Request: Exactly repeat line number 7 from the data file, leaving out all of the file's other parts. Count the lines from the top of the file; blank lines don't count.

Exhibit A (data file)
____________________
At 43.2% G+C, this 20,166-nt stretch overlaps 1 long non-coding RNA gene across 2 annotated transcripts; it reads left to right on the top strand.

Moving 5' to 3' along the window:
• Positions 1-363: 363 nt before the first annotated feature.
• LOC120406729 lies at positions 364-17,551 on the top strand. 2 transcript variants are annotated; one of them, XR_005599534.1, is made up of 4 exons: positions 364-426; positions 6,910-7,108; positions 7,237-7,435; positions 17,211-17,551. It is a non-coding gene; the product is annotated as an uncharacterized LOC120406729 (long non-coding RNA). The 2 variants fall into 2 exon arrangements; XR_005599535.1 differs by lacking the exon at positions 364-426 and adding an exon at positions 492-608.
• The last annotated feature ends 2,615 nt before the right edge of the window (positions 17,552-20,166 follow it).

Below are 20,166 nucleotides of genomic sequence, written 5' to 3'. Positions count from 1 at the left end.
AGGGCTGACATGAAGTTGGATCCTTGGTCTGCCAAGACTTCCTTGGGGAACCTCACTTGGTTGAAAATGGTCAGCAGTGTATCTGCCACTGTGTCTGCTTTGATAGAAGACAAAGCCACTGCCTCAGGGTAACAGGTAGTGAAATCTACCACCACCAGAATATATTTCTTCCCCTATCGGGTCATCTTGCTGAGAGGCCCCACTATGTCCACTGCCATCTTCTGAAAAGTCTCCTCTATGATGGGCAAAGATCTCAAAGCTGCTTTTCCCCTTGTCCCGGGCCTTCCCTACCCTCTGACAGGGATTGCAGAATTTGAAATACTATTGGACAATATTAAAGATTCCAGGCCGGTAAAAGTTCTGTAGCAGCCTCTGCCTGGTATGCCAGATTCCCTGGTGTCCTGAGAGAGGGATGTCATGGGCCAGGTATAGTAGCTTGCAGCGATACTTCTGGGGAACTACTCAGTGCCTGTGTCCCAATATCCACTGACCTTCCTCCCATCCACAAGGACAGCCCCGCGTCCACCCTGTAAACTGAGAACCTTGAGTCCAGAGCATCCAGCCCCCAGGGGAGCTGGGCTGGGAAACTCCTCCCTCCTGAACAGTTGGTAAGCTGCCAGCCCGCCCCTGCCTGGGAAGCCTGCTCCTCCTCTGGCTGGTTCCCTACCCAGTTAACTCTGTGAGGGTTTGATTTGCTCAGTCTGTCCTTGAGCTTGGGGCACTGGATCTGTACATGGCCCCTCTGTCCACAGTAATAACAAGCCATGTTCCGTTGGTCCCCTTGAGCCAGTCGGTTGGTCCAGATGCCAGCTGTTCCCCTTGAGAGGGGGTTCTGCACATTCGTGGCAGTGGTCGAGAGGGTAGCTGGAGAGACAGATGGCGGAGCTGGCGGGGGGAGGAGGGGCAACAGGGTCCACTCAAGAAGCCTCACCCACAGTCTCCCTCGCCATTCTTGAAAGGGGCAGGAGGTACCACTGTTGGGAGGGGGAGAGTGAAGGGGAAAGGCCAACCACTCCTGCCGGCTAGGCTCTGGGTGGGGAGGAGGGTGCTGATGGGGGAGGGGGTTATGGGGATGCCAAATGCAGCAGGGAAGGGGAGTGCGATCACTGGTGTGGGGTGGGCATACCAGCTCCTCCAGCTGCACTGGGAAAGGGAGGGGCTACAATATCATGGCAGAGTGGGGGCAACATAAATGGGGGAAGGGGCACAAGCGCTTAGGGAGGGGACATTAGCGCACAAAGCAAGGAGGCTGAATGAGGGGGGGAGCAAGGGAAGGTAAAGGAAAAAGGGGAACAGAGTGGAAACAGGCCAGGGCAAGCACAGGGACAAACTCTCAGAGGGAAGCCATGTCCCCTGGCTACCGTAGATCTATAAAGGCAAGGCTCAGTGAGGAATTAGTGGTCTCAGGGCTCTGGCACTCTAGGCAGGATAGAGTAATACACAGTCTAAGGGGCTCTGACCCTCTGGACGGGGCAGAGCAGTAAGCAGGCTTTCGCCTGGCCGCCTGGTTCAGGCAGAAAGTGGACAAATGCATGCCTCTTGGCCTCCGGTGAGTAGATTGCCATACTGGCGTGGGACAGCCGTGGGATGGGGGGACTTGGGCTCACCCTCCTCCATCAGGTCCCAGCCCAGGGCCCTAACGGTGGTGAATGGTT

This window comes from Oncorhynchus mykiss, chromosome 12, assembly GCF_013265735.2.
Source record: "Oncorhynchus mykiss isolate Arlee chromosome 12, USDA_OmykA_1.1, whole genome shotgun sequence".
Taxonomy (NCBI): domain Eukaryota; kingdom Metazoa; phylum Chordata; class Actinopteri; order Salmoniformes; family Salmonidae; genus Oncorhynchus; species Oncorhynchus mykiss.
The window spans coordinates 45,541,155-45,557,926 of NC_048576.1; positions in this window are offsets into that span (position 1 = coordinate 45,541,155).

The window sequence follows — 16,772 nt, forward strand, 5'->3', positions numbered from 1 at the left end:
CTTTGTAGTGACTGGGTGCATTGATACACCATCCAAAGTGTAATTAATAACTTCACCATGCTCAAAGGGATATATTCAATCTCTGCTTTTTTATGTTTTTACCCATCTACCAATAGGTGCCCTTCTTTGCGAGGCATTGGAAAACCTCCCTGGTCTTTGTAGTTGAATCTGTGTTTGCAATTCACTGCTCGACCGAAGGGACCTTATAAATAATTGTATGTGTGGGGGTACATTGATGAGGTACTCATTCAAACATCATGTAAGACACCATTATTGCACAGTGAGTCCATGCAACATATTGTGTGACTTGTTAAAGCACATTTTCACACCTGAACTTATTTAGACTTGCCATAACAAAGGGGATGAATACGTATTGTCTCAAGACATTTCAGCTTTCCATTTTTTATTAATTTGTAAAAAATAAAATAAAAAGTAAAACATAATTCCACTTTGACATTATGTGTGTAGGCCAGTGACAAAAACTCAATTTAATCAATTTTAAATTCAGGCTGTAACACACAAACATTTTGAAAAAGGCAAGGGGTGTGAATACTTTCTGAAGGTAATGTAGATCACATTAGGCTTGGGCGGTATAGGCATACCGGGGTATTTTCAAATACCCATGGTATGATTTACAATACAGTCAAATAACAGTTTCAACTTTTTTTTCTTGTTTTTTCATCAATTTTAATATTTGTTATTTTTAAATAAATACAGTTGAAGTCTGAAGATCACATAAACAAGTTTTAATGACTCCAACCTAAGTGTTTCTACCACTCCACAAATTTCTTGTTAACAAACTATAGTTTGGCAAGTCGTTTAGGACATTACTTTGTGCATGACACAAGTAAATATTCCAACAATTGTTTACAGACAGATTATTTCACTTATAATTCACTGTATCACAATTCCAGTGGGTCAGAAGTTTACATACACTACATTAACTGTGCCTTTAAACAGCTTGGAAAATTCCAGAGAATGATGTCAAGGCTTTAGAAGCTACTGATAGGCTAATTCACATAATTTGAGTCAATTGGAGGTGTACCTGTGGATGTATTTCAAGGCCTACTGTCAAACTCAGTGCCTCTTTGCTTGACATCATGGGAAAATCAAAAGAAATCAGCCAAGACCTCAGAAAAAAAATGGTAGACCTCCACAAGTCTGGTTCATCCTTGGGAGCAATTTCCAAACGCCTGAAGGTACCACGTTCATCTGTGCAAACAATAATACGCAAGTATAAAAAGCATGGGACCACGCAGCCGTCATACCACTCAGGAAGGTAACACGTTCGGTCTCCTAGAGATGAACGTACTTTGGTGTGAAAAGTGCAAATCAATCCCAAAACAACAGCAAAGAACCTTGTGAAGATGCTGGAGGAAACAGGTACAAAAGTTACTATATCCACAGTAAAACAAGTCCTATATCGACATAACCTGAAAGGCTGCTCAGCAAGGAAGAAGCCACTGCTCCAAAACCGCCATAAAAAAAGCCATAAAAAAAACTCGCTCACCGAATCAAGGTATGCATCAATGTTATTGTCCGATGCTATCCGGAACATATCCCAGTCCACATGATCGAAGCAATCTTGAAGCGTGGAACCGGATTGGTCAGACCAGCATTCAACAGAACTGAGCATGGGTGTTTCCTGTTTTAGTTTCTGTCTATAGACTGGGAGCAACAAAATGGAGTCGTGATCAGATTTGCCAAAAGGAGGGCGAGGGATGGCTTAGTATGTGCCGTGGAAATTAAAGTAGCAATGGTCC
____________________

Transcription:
AGGGCTGACATGAAGTTGGATCCTTGGTCTGCCAAGACTTCCTTGGGGAACCTCACTTGGTTGAAAATGGTCAGCAGTGTATCTGCCACTGTGTCTGCTTTGATAGAAGACAAAGCCACTGCCTCAGGGTAACAGGTAGTGAAATCTACCACCACCAGAATATATTTCTTCCCCTATCGGGTCATCTTGCTGAGAGGCCCCACTATGTCCACTGCCATCTTCTGAAAAGTCTCCTCTATGATGGGCAAAGATCTCAAAGCTGCTTTTCCCCTTGTCCCGGGCCTTCCCTACCCTCTGACAGGGATTGCAGAATTTGAAATACTATTGGACAATATTAAAGATTCCAGGCCGGTAAAAGTTCTGTAGCAGCCTCTGCCTGGTATGCCAGATTCCCTGGTGTCCTGAGAGAGGGATGTCATGGGCCAGGTATAGTAGCTTGCAGCGATACTTCTGGGGAACTACTCAGTGCCTGTGTCCCAATATCCACTGACCTTCCTCCCATCCACAAGGACAGCCCCGCGTCCACCCTGTAAACTGAGAACCTTGAGTCCAGAGCATCCAGCCCCCAGGGGAGCTGGGCTGGGAAACTCCTCCCTCCTGAACAGTTGGTAAGCTGCCAGCCCGCCCCTGCCTGGGAAGCCTGCTCCTCCTCTGGCTGGTTCCCTACCCAGTTAACTCTGTGAGGGTTTGATTTGCTCAGTCTGTCCTTGAGCTTGGGGCACTGGATCTGTACATGGCCCCTCTGTCCACAGTAATAACAAGCCATGTTCCGTTGGTCCCCTTGAGCCAGTCGGTTGGTCCAGATGCCAGCTGTTCCCCTTGAGAGGGGGTTCTGCACATTCGTGGCAGTGGTCGAGAGGGTAGCTGGAGAGACAGATGGCGGAGCTGGCGGGGGGAGGAGGGGCAACAGGGTCCACTCAAGAAGCCTCACCCACAGTCTCCCTCGCCATTCTTGAAAGGGGCAGGAGGTACCACTGTTGGGAGGGGGAGAGTGAAGGGGAAAGGCCAACCACTCCTGCCGGCTAGGCTCTGGGTGGGGAGGAGGGTGCTGATGGGGGAGGGGGTTATGGGGATGCCAAATGCAGCAGGGAAGGGGAGTGCGATCACTGGTGTGGGGTGGGCATACCAGCTCCTCCAGCTGCACTGGGAAAGGGAGGGGCTACAATATCATGGCAGAGTGGGGGCAACATAAATGGGGGAAGGGGCACAAGCGCTTAGGGAGGGGACATTAGCGCACAAAGCAAGGAGGCTGAATGAGGGGGGGAGCAAGGGAAGGTAAAGGAAAAAGGGGAACAGAGTGGAAACAGGCCAGGGCAAGCACAGGGACAAACTCTCAGAGGGAAGCCATGTCCCCTGGCTACCGTAGATCTATAAAGGCAAGGCTCAGTGAGGAATTAGTGGTCTCAGGGCTCTGGCACTCTAGGCAGGATAGAGTAATACACAGTCTAAGGGGCTCTGACCCTCTGGACGGGGCAGAGCAGTAAGCAGGCTTTCGCCTGGCCGCCTGGTTCAGGCAGAAAGTGGACAAATGCATGCCTCTTGGCCTCCGGTGAGTAGATTGCCATACTGGCGTGGGACAGCCGTGGGATGGGGGGACTTGGGCTCACCCTCCTCCATCAGGTCCCAGCCCAGGGCCCTAACGGTGGTGAATGGTT